Orit Kedar, Liran Harsgor, Or Tuttnauer
Permissibility of Electoral Systems: A New Look at an Old Question

The Journal of Politics, 2021: 83, issue 2, pp. 439–452
ISSN: 0022-3816 (print), 1468-2508 (online)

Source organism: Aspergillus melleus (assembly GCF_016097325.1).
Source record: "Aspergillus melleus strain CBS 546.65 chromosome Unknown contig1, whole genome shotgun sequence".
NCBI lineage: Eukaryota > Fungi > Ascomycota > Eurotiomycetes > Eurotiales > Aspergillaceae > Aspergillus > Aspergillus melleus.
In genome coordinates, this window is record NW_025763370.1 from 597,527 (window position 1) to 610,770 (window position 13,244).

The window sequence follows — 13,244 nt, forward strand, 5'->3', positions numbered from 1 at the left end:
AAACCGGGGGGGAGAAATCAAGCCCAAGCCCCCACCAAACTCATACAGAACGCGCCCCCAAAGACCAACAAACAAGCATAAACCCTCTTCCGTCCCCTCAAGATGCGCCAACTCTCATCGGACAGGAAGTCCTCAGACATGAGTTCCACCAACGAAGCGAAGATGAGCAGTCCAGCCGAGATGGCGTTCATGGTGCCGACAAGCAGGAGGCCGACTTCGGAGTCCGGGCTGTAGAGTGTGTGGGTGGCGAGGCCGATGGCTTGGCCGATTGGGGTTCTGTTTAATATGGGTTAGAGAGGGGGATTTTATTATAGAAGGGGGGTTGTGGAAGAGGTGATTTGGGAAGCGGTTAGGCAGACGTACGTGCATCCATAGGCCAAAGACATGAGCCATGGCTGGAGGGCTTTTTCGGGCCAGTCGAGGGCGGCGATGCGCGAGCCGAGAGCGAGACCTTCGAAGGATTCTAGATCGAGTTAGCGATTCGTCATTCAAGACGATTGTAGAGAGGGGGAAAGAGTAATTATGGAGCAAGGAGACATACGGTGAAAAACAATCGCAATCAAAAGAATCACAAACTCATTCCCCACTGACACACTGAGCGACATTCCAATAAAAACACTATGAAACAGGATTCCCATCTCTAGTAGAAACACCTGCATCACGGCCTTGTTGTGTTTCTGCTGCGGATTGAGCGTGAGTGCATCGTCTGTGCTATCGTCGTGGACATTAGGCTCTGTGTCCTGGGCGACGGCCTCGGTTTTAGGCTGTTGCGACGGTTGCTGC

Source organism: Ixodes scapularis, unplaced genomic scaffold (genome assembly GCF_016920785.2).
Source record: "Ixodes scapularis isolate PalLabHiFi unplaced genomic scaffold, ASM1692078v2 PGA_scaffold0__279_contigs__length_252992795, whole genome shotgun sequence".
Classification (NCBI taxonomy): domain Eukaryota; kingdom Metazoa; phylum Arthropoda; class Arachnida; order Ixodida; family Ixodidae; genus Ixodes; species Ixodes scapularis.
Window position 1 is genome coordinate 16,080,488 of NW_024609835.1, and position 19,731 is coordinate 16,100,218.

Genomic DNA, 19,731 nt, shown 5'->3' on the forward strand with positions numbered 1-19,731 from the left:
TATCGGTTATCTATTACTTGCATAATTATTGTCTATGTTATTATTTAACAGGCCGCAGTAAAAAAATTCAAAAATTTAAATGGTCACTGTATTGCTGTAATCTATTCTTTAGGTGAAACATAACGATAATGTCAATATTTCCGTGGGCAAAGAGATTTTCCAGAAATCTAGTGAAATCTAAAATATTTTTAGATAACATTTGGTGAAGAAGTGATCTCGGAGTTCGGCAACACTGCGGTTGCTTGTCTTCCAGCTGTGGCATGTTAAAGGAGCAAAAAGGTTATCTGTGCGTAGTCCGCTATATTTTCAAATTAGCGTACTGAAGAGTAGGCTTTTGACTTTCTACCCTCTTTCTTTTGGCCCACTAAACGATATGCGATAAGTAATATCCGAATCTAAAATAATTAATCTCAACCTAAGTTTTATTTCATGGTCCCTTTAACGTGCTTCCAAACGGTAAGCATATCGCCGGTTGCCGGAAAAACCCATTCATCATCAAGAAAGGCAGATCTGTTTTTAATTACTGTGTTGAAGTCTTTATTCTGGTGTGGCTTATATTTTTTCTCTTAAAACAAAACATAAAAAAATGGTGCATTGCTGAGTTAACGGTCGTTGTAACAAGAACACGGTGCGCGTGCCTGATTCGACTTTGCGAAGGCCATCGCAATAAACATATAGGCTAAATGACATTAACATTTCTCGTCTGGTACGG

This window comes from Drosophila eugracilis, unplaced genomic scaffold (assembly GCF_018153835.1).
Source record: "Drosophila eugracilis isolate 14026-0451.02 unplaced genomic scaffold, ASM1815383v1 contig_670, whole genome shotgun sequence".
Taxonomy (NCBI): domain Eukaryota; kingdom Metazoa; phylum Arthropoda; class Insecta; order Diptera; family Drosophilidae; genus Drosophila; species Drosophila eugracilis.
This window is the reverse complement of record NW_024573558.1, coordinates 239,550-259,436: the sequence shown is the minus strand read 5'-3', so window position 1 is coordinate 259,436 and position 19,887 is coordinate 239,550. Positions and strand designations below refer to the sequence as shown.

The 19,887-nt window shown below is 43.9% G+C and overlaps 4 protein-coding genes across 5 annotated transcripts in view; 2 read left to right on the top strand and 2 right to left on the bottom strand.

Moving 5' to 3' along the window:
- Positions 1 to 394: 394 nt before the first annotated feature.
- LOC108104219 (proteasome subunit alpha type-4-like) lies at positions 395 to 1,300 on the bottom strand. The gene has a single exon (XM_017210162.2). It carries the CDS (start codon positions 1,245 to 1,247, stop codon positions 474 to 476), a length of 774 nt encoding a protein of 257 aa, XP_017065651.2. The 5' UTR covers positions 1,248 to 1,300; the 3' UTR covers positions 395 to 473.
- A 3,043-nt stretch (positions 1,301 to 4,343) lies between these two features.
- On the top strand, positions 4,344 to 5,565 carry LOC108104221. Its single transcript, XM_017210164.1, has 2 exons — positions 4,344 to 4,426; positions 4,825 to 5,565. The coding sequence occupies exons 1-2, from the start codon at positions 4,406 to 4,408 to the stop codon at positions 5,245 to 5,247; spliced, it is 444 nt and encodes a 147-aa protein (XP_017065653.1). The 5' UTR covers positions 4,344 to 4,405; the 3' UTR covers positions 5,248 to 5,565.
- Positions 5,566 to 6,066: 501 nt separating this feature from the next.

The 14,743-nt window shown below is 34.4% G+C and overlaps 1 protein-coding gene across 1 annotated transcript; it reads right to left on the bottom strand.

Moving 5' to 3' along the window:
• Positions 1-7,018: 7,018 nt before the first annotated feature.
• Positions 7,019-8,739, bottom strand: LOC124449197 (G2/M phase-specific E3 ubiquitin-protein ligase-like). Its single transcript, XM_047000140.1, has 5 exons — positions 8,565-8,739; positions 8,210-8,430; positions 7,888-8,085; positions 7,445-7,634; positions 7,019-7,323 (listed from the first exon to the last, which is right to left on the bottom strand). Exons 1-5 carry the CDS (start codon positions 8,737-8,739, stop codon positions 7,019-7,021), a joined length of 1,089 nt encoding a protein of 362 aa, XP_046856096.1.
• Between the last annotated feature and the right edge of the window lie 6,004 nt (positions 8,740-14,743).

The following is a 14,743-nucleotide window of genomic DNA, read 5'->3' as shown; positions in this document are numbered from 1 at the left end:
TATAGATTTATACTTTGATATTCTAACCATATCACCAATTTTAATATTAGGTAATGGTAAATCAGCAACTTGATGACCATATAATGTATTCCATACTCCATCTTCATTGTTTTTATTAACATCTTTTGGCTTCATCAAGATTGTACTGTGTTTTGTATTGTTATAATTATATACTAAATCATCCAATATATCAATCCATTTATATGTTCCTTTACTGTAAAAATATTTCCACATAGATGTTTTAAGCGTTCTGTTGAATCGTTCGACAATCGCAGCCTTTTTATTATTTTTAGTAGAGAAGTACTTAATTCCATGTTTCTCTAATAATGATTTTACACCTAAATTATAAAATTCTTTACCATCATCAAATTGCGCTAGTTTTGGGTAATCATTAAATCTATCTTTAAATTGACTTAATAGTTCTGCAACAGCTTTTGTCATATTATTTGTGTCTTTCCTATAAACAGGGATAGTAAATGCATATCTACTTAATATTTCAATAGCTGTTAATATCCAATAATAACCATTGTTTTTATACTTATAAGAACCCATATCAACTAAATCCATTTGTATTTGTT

Permissibility of electoral systems, and in particular the conversion of voices in the electorate to the legislature, is broadly considered to depend on the number of seats per district (district magnitude) in a country. Yet the most prevalent electoral system in the democratic world, proportional representation with districts, is often characterized by an almost entirely overlooked variation: within the same country districts vary in their magnitude, sometimes by a factor of 20. How does such variation affect permissibility of electoral systems? Drawing on a broad cross-section of democracies, we demonstrate that contrary to what the literature implicitly assumes, other things equal, a combination of large and small districts results in greater permissibility than a set of districts of similar magnitude. We find that where districts are of similar (different) magnitude the degree of permissibility is lower (higher) than that found by current literature.